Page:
Monday, April 4, 2011

Mind the Rules while Biking to Work

Two major cycling campaigns got underway today: first, the spring Bike to Work contest, which pits companies against one another to see whose employees can log more kilometres in a months' time commuting by bike. The second is the National Police's long-promised crackdown on scofflaw cyclists. This will reportedly last three weeks and entail random police checks for reflectors and working lamps, as well as breathiliser tests for those suspected of drunk cycling.

A conspiracy theorist might wonder if the police didn't intentionally schedule their dragnet to coincide with Bike to Work, just because the pickings would be easier.

However, according to the blog, the enforcement campaign has the support of Hungary's main transport cycling NGO, the Hungarian Cyclists Club (MK). At a public announcement of the crackdown last week, the police's spokesman was joined by MK President János László, who noted that the measure was not against cyclists or cycling, but rather about safe riding.

During this announcement, nationwide statistics were cited about cycling injuries and cycling deaths in 2010. However, they weren't put into any context so I wasn't sure if I should be alarmed, relieved or indifferent. One statistic that was interesting, however, was that cycling numbers in Budapest have doubled during the last four years, while death and injuries to cyclists haven't grown at all. This mirrors experience in cities the world over: practically anywhere where levels of urban cycling have grown, traffic injuries involving cyclists have either held steady or gone down. It's become a universal maxim that the more cyclists there are on the road, the safer it is for individual cyclists.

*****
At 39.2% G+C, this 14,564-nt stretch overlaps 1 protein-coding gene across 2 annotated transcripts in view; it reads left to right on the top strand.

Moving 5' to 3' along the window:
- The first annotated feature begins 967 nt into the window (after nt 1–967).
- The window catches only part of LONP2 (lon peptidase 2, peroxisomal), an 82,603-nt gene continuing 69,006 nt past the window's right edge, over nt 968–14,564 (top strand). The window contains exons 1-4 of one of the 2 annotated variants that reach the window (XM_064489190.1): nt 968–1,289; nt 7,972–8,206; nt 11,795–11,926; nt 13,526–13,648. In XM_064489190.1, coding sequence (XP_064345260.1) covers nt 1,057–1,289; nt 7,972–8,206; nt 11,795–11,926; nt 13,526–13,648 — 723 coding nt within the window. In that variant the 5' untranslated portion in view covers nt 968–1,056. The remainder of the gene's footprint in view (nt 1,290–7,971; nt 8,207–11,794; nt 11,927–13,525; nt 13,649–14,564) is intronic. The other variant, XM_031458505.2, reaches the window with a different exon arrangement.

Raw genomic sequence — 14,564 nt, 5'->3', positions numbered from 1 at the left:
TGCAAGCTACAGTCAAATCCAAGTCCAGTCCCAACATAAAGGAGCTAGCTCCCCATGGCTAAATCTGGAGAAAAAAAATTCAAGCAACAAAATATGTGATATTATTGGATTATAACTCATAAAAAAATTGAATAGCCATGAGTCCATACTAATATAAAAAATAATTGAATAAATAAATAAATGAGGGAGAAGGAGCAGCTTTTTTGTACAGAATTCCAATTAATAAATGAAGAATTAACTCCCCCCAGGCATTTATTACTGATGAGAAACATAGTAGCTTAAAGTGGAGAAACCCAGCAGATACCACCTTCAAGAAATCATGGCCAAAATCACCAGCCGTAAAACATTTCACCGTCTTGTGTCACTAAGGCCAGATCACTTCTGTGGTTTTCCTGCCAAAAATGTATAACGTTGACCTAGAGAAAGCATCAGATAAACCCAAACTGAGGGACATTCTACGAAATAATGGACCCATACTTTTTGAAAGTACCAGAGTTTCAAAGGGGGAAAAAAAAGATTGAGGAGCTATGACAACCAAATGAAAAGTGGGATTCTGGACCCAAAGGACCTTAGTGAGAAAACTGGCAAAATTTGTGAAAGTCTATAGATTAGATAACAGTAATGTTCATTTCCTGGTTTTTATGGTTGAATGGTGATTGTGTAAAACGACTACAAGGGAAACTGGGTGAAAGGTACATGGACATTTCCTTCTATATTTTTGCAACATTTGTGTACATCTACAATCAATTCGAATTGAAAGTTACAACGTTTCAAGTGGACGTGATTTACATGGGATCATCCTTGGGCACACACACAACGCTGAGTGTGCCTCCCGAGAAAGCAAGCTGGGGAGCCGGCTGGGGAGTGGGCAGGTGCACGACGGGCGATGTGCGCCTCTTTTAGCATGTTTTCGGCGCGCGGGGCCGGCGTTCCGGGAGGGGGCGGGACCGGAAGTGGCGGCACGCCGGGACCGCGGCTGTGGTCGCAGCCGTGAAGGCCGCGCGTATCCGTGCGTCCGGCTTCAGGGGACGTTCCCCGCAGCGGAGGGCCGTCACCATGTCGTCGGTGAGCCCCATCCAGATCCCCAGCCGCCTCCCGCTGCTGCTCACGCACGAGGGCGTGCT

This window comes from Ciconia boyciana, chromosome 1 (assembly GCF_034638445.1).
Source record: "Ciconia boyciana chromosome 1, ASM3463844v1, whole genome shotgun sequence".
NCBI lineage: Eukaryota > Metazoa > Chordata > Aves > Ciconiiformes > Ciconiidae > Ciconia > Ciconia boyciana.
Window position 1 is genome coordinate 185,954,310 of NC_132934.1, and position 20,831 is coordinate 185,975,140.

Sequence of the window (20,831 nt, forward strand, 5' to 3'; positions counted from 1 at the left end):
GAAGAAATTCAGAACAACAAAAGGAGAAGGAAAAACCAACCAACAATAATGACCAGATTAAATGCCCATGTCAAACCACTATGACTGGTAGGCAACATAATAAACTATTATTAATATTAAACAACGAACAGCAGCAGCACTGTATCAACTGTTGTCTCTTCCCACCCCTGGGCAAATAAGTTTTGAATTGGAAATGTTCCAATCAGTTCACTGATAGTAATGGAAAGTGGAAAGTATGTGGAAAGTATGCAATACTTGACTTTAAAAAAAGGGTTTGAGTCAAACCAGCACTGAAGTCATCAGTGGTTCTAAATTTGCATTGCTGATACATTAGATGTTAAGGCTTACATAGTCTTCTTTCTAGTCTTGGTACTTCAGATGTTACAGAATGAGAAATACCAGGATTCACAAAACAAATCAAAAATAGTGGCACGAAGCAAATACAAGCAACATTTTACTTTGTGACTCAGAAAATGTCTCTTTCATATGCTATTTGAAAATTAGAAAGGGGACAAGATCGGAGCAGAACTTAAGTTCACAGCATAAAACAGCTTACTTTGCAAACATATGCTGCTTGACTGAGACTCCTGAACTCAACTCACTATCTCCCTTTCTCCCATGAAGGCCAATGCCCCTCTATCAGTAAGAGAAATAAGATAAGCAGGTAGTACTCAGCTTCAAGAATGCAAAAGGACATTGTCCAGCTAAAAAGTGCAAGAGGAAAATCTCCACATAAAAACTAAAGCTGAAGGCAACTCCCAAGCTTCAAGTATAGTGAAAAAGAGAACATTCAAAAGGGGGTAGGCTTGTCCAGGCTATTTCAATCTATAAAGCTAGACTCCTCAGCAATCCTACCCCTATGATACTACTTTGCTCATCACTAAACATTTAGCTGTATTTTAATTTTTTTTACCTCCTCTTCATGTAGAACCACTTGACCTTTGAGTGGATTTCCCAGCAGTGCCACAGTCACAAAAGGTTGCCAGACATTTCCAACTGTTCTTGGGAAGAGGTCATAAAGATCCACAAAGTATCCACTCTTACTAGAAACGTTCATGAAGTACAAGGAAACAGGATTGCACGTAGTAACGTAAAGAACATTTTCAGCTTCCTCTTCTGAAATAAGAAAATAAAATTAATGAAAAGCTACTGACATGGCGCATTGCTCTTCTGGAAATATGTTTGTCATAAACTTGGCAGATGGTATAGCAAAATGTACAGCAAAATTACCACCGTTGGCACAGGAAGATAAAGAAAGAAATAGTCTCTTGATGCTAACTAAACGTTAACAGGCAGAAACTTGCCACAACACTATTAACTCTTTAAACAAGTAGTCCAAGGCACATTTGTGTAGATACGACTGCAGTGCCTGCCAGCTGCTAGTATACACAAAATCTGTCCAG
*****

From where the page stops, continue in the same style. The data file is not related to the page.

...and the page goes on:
It follows that if authorities have only our safety mind, they would do better by taking measures to promote cycling. Not that I'm against following road rules and riding responsibly. These are clearly important to cycling safety. What's missing is a comprehensive approach that balances enforcement with campaigns to promote cycling as a healthy and enjoyable mode of urban travel; the development of safe, separate infrastructure for city cycling; more stringent penalties and better enforcement of speeding violations by motorists, etc., etc.

The "etc., etc." can be found in a study published in 2005 on safety conditions for "vulnerable road users" in European countries whose safety records are below the EU average (Hungary's among them). The study suggests that enforcement and better cycling behaviour is needed, but so are several other measures, including those directed at motorists.

Transport of London has put out a Cycle Safety Action Plan that takes an even more sympathetic approach toward cyclists. It recommends nine specific actions, just one one of them concerning enforcement. The other measures involve changes to mindsets and the urban environment to better accommodate and encourage cycling.

Like Budapest, London is at an early stage of cycling development. But the city government there is taking better strides to ensure it flourishes.

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